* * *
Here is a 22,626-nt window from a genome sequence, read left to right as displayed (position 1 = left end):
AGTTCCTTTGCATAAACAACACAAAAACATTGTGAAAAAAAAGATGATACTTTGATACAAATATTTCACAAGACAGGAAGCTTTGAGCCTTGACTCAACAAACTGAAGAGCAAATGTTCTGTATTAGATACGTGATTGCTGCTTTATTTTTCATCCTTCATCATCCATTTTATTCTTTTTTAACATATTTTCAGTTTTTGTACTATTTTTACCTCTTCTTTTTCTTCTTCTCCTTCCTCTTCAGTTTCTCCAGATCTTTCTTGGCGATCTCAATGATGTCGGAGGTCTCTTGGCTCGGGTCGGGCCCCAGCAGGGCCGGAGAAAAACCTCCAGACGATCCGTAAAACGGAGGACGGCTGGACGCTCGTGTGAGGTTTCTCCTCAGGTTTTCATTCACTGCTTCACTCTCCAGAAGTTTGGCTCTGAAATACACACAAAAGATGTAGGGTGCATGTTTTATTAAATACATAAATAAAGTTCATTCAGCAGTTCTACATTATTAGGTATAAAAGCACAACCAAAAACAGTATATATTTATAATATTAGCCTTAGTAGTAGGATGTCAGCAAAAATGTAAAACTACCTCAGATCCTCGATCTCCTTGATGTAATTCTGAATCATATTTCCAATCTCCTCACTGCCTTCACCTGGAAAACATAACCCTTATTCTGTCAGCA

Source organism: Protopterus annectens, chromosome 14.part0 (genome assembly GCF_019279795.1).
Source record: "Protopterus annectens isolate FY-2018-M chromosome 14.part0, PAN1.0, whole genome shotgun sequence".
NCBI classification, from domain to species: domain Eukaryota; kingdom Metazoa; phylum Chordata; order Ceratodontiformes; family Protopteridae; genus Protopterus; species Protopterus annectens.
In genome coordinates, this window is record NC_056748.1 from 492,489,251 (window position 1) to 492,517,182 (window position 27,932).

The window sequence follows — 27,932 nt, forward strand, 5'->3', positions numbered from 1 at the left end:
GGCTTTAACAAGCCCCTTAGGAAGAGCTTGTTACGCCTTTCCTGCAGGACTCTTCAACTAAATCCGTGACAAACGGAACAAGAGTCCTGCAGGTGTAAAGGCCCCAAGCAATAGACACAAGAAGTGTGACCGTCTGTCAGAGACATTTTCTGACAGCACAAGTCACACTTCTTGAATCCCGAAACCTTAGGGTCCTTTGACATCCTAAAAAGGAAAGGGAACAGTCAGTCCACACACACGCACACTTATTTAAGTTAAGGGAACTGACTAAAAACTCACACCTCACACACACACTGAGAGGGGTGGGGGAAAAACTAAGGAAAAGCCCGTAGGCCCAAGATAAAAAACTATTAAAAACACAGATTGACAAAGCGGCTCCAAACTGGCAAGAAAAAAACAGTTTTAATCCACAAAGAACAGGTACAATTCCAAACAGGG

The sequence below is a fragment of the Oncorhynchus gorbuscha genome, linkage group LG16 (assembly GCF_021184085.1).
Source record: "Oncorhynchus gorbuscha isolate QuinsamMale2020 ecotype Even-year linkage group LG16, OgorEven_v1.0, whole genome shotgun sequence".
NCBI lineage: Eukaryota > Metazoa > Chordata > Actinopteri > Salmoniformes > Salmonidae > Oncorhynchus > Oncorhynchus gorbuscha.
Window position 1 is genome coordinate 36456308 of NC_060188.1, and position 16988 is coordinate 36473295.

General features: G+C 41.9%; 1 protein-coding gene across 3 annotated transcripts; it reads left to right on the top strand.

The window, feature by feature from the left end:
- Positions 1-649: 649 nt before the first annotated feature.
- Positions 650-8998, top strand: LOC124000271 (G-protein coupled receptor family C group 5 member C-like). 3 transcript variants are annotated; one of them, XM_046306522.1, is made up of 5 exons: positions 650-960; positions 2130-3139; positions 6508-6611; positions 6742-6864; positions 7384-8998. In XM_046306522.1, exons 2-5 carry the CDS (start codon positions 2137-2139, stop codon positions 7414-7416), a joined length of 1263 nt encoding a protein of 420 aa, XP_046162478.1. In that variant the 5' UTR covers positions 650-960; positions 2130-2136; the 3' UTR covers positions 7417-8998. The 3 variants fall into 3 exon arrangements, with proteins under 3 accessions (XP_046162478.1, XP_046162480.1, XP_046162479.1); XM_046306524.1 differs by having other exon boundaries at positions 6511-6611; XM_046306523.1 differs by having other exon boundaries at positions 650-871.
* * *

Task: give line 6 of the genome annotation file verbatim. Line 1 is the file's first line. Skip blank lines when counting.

In genome coordinates, this window is record NC_056748.1 from 492,489,251 (window position 1) to 492,517,182 (window position 27,932).